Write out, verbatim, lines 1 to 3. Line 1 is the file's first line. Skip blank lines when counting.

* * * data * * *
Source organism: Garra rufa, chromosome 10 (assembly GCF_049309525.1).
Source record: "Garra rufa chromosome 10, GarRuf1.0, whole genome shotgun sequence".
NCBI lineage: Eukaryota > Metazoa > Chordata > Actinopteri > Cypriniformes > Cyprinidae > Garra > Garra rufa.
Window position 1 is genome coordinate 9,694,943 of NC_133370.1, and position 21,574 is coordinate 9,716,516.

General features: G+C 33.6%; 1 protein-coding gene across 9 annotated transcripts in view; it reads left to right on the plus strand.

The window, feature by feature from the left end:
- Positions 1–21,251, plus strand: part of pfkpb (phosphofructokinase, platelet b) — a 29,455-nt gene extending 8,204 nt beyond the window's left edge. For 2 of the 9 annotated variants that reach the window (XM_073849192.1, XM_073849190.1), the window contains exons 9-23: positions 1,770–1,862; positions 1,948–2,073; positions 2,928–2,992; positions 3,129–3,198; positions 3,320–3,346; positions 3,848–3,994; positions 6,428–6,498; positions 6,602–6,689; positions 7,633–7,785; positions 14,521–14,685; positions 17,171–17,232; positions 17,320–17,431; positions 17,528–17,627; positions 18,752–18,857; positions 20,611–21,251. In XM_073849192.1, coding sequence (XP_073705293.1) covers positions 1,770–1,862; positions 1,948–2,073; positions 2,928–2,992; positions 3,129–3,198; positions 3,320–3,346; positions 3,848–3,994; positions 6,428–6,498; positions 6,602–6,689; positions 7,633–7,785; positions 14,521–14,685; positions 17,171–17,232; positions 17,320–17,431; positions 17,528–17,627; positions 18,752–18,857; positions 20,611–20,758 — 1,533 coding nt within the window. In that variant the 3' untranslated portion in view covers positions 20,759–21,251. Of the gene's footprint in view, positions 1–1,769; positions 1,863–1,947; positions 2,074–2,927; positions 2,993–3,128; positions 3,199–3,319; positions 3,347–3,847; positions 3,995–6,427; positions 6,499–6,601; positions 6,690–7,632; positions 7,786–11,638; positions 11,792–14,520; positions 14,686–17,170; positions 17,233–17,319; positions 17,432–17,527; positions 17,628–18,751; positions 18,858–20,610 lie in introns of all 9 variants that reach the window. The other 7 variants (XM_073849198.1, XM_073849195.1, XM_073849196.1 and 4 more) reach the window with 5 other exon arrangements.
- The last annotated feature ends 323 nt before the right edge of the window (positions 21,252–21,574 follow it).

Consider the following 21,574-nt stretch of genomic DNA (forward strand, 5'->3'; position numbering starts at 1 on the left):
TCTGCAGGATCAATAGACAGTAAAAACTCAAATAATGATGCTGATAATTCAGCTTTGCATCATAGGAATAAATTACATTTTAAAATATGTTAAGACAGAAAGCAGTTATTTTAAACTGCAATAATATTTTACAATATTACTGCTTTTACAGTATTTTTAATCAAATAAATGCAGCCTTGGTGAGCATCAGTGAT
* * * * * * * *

Source organism: Garra rufa, chromosome 10 (assembly GCF_049309525.1).
Source record: "Garra rufa chromosome 10, GarRuf1.0, whole genome shotgun sequence".
NCBI lineage: Eukaryota > Metazoa > Chordata > Actinopteri > Cypriniformes > Cyprinidae > Garra > Garra rufa.